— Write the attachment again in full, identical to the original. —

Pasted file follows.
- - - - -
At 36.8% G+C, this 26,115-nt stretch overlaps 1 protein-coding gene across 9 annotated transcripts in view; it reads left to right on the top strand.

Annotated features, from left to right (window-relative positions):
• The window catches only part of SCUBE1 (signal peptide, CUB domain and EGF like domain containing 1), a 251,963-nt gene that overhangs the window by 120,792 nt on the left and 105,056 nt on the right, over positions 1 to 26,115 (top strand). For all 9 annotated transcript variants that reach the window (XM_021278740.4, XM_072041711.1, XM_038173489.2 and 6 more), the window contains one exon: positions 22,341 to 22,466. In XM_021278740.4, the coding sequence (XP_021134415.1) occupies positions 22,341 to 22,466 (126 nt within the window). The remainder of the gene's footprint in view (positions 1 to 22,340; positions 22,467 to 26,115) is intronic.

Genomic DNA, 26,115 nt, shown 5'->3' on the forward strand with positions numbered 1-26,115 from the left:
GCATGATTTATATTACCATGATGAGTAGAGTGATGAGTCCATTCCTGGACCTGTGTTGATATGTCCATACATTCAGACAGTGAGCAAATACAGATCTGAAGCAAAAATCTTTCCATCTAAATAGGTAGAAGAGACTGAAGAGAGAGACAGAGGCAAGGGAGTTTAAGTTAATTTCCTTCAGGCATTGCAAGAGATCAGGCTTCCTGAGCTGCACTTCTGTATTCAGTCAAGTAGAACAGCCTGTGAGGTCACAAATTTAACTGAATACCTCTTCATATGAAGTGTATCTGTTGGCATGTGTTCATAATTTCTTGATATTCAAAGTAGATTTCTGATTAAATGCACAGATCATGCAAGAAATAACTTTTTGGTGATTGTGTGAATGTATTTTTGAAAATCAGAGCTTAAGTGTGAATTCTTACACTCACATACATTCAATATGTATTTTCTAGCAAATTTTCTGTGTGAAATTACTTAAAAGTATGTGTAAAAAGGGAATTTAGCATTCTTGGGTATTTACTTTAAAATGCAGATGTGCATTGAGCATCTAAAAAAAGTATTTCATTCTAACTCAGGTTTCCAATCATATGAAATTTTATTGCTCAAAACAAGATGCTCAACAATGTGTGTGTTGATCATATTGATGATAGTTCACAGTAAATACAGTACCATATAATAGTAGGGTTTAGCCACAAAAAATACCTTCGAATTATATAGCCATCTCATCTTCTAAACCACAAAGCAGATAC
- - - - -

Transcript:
At 36.8% G+C, this 26,115-nt stretch overlaps 1 protein-coding gene across 9 annotated transcripts in view; it reads left to right on the top strand.

Annotated features, from left to right (window-relative positions):
• The window catches only part of SCUBE1 (signal peptide, CUB domain and EGF like domain containing 1), a 251,963-nt gene that overhangs the window by 120,792 nt on the left and 105,056 nt on the right, over positions 1 to 26,115 (top strand). For all 9 annotated transcript variants that reach the window (XM_021278740.4, XM_072041711.1, XM_038173489.2 and 6 more), the window contains one exon: positions 22,341 to 22,466. In XM_021278740.4, the coding sequence (XP_021134415.1) occupies positions 22,341 to 22,466 (126 nt within the window). The remainder of the gene's footprint in view (positions 1 to 22,340; positions 22,467 to 26,115) is intronic.

Genomic DNA, 26,115 nt, shown 5'->3' on the forward strand with positions numbered 1-26,115 from the left:
GCATGATTTATATTACCATGATGAGTAGAGTGATGAGTCCATTCCTGGACCTGTGTTGATATGTCCATACATTCAGACAGTGAGCAAATACAGATCTGAAGCAAAAATCTTTCCATCTAAATAGGTAGAAGAGACTGAAGAGAGAGACAGAGGCAAGGGAGTTTAAGTTAATTTCCTTCAGGCATTGCAAGAGATCAGGCTTCCTGAGCTGCACTTCTGTATTCAGTCAAGTAGAACAGCCTGTGAGGTCACAAATTTAACTGAATACCTCTTCATATGAAGTGTATCTGTTGGCATGTGTTCATAATTTCTTGATATTCAAAGTAGATTTCTGATTAAATGCACAGATCATGCAAGAAATAACTTTTTGGTGATTGTGTGAATGTATTTTTGAAAATCAGAGCTTAAGTGTGAATTCTTACACTCACATACATTCAATATGTATTTTCTAGCAAATTTTCTGTGTGAAATTACTTAAAAGTATGTGTAAAAAGGGAATTTAGCATTCTTGGGTATTTACTTTAAAATGCAGATGTGCATTGAGCATCTAAAAAAAGTATTTCATTCTAACTCAGGTTTCCAATCATATGAAATTTTATTGCTCAAAACAAGATGCTCAACAATGTGTGTGTTGATCATATTGATGATAGTTCACAGTAAATACAGTACCATATAATAGTAGGGTTTAGCCACAAAAAATACCTTCGAATTATATAGCCATCTCATCTTCTAAACCACAAAGCAGATAC